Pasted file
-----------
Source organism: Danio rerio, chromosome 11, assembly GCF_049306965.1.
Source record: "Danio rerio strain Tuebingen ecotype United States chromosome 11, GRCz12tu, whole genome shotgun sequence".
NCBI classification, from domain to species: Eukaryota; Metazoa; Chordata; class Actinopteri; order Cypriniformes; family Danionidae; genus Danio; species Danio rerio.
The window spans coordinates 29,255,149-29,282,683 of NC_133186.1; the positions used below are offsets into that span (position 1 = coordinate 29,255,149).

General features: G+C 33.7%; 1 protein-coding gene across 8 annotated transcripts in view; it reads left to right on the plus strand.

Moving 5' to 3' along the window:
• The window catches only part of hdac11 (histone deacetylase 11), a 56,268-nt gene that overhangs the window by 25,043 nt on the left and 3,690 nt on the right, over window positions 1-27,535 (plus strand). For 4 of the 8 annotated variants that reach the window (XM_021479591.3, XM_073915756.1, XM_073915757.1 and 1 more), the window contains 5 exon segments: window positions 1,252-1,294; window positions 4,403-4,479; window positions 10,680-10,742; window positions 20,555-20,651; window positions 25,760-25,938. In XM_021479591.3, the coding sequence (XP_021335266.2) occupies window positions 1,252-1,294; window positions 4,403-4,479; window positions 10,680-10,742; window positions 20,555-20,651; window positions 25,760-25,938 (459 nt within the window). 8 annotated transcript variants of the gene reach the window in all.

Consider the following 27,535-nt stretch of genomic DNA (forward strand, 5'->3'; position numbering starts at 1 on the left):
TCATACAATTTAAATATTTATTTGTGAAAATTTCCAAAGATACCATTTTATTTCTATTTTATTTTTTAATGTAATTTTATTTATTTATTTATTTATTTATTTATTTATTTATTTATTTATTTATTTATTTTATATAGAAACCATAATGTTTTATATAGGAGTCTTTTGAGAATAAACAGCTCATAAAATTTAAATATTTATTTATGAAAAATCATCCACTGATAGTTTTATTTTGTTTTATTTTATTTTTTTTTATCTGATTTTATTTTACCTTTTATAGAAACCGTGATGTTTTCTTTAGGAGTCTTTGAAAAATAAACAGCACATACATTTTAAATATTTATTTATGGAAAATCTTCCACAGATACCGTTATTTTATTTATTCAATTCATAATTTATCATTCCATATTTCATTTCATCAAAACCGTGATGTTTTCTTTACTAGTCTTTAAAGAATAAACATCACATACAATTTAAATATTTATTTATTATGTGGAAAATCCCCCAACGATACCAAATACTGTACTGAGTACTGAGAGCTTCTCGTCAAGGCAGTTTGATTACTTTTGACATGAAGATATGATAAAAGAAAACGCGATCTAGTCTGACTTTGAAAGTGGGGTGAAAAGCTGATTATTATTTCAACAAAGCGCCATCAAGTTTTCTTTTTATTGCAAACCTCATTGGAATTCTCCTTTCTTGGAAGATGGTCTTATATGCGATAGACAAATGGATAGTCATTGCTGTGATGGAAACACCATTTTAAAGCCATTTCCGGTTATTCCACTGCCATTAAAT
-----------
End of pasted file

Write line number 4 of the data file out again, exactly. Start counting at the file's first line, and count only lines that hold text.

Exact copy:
The window spans coordinates 29,255,149-29,282,683 of NC_133186.1; the positions used below are offsets into that span (position 1 = coordinate 29,255,149).